It’s a great gesture to reward your loyal customers who’ve been with your business since its inception in the form of discounts and good customer service.
However, that never means you should keep charging them the same price even after significantly improving the product or adding new features. It’s simply not sustainable for the business.Your business needs an active flow of cash to run operations and scale. However, if you don’t apply the new pricing to your existing consumers, you’re going to fall short of a lot of cash which will negatively impact your company’s growth.
3. Less Efficient Than a Monetization-Based Pricing Strategy
Not charging the updated price from your existing customers usually means you’re focusing on acquiring more customers to cover the loss. However, that’s not possible for most businesses because an acquisition-based growth strategy is way more inefficient than monetization-based pricing and is incapable of making up for the financial burden of grandfathering.
Let’s say you have millions of customers in total and a few thousand early/existing customers. In this case, you can easily use the grandfathering strategy as it applies to a tiny chunk of your consumer base.
However, that’s not the case for most businesses. The majority of small-mid businesses have a few thousand customers in total. And grandfathering the initial customers won’t be a smart decision, as for them, each customer hugely impacts the bottom line.
How To Increase Charges for Older Consumers?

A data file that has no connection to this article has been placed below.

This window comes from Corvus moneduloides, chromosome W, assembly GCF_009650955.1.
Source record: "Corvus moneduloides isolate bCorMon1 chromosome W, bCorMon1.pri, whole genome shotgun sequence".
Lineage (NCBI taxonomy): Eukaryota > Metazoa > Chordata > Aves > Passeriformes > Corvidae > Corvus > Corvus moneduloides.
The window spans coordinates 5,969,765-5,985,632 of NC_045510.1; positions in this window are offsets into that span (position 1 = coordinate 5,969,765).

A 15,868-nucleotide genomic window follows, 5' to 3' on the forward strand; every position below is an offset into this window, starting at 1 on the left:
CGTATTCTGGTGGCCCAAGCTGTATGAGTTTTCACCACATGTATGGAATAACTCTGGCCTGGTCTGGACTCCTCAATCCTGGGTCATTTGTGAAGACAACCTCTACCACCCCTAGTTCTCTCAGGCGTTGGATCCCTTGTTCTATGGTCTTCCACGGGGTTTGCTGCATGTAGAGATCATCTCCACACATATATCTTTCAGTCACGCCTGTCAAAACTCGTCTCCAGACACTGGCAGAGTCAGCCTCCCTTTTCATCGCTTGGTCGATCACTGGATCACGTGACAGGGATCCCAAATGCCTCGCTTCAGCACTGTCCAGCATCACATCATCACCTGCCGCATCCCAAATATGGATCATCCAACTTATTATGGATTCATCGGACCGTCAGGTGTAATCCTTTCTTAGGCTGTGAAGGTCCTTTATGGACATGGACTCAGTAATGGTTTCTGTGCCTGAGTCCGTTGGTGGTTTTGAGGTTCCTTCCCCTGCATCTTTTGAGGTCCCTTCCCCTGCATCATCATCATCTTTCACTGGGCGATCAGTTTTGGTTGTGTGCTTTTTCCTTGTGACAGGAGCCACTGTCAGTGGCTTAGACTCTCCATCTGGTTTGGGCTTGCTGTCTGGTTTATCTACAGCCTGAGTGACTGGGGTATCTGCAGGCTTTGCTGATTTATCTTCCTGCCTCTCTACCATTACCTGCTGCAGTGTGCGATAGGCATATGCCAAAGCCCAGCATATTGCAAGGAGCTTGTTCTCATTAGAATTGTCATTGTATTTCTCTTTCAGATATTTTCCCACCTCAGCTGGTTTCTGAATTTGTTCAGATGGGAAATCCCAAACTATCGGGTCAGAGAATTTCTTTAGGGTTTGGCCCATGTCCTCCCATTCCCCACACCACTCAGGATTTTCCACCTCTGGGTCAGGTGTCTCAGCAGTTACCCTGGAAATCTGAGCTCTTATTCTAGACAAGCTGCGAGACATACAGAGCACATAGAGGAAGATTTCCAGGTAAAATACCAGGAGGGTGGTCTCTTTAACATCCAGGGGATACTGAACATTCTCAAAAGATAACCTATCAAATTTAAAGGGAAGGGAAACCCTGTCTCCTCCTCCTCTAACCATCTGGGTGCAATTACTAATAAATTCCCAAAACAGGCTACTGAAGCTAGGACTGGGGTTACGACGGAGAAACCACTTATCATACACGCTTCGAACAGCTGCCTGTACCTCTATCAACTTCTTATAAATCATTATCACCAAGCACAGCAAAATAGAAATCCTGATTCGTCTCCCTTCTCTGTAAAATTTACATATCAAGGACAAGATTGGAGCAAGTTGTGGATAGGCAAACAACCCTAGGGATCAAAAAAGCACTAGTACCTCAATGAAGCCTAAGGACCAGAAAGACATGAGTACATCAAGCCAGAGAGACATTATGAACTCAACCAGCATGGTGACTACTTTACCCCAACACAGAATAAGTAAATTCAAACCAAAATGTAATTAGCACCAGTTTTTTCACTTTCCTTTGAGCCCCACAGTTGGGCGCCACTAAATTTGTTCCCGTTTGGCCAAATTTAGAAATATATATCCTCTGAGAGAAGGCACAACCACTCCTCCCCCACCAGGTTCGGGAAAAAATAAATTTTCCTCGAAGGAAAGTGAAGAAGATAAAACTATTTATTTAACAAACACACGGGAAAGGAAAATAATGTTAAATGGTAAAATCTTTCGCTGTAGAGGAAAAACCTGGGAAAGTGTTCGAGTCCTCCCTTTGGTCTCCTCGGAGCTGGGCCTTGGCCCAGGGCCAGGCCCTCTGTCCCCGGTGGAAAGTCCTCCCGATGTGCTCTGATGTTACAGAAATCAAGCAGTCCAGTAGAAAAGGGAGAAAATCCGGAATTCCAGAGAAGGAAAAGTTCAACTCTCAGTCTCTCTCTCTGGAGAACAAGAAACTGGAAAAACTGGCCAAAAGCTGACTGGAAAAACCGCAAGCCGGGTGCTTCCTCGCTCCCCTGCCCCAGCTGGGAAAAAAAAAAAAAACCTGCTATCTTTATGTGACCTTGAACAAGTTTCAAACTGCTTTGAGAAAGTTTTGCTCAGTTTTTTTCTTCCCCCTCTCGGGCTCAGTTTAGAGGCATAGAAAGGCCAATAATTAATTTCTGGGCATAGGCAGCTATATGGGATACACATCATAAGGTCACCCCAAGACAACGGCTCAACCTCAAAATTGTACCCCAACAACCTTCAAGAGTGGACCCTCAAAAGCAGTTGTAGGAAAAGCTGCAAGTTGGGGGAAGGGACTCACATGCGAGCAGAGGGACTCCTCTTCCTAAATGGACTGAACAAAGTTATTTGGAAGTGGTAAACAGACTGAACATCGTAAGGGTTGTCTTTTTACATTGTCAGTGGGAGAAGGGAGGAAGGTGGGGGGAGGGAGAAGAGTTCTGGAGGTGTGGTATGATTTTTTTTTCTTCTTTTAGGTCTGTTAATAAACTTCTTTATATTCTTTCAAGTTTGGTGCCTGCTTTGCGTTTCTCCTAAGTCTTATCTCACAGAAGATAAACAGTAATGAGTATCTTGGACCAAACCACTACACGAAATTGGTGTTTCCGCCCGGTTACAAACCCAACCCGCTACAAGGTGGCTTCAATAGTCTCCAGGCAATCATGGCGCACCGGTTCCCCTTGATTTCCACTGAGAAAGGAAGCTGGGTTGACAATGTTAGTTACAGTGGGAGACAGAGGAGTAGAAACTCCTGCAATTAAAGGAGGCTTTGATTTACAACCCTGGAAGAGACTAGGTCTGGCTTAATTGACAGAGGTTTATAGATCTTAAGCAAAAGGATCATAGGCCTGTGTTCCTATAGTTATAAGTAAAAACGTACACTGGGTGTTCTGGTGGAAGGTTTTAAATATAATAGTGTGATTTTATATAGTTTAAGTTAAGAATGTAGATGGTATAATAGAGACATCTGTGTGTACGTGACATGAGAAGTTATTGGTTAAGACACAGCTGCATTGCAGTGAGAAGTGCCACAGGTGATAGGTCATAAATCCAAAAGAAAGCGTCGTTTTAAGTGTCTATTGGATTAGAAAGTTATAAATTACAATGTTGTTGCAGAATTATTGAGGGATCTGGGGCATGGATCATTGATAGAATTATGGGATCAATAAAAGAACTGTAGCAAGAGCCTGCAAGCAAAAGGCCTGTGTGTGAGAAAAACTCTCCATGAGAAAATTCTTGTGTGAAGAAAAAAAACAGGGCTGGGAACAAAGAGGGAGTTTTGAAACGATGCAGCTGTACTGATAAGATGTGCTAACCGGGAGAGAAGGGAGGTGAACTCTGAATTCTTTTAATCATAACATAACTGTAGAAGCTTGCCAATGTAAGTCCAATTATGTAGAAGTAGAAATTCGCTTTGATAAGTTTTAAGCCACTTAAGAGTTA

While confronting your existing consumers after you change the pricing isn’t easy, it’s essential for your business growth. Therefore, you need to change the pricing as your business grows, but you can be more flexible about breaking the news to your existing customers.
For instance, instead of abruptly shocking your customers about the pricing change, let them know that you respect their presence and want to reward them genuinely. And to do that, you can offer your customers a time-boxed grandfathered discount. A timeboxed grandfathered discount is basically a discount wherein your existing consumers can continue to pay the same amount they signed up for, for a specific time, before the new pricing kicks in. This will make your consumers feel content and give them enough time to understand the value the new pricing will bring in.
Doing the above will help you keep your customers happy, reduce churn, seamlessly change your pricing, and support your bottom line. You can also partner with inai to seamlessly increase the charges for older consumers. Read along to find out how inai can help.
How Can inai Help?
inai offers subscription management solution that can help you create and manage multiple pricing models, such as grandfathering, dunning, couponing & billing for self-serve or sales-led models. This way, you can gradually change the pricing for your existing customer without losing your customers or compromising your revenue.
Anta Pattabiraman is the co-founder and CEO of Inai, a global payment stack simplifying native payments within a single integration. Over the last 5 years, he has worked with 200+ businesses ranging from SMEs to Bigtechs.